NEW YORK (Reuters) - Tired of traffic jams, late trains, packed buses? Telecommuting can be a big plus for workers and employers because it boosts morale and job satisfaction and cuts stress, researchers said on Monday.
In an analysis of 46 studies on telecommuting, researchers found that working away from the office by using computers, cell phones or other electronic equipment can have more pluses than negatives for people and the companies that employ them.
“Our results show that telecommuting has an overall beneficial effect because the arrangement provides employees with more control over how they do their work,” said Dr Ravi Gajendran of Pennsylvania State University.
“Telecommuting seems to have some mildly positive effects on employee morale, on work-family balance and on stress,” he added in an interview.
Gajendran and David Harrison, who reported their findings in the journal of Applied Psychology, studied data on 12,833 telecommuters who spend time working away from the office.
Telecommuting has been a growing trend in the United States since about 2000. Last year an estimated 45 million Americans telecommuted, an increase of 4 million from 2003, according to the magazine WorldatWork.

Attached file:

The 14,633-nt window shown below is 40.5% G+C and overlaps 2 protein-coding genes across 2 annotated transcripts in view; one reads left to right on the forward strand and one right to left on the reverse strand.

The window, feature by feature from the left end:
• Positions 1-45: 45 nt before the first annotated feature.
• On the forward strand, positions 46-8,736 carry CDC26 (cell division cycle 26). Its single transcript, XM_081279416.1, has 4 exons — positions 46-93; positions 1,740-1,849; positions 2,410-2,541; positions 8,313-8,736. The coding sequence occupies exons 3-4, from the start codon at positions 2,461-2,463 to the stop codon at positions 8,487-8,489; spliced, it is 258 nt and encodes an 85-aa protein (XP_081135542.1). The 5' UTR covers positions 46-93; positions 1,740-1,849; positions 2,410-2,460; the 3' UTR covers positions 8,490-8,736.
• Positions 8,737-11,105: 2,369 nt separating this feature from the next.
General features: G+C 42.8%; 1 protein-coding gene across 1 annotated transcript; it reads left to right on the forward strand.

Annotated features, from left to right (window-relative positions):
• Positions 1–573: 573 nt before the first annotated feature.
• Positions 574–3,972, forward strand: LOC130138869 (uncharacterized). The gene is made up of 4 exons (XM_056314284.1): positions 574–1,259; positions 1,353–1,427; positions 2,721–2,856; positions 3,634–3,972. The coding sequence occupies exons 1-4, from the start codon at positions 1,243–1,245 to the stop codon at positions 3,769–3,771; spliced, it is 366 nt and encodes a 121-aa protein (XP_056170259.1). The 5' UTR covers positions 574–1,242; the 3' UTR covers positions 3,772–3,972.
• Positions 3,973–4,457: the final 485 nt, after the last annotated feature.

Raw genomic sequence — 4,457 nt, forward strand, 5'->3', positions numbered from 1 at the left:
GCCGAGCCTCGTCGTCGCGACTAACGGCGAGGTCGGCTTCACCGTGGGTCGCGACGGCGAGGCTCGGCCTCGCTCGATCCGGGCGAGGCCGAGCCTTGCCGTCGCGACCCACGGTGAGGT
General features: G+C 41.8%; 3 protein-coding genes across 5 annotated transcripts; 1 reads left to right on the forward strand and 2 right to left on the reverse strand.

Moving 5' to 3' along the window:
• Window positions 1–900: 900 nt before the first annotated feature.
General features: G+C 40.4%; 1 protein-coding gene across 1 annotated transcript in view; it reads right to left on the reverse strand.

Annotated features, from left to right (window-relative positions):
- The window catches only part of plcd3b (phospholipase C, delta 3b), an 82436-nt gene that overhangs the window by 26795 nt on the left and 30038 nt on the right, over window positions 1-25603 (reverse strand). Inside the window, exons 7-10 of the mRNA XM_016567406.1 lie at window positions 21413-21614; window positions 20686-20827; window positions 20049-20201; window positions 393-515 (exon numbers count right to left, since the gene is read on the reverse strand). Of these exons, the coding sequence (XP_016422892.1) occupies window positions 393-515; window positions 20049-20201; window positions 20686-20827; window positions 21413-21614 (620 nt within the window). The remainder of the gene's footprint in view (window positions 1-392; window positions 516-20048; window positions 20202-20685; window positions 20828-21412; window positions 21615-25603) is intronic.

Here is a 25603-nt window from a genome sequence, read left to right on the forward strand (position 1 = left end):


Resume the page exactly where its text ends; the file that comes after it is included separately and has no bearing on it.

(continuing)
Gajendran believes the numbers will continue to grow as access to broadband increases.
“Over the last couple of years there has been a spike, especially in the number of people who are regularly telecommuting. By regularly I mean people who are telecommuting at least once a month,” he said.
“There has almost been a 60 percent increase in those numbers.”
Although some companies and workers feared telecommuting could hamper career prospects or lead to a breakdown in relationships with managers and co-workers, the researchers found no evidence to support it.
“Telecommuting by and large does not have any negative relational outcomes as has been commonly believed,” said Gajendran.
There was also no evidence that telecommuting stymied career development.
Telecommuting also has added benefits, according to the researchers, because it cuts commuting costs and relieves congestion on inner city transport systems, as well as traffic on roads.
“If you could save a long commute, say two days a week or maybe even one, you will see substantial costs saving as well as substantial reductions in terms of pollution,” Gajendran explained.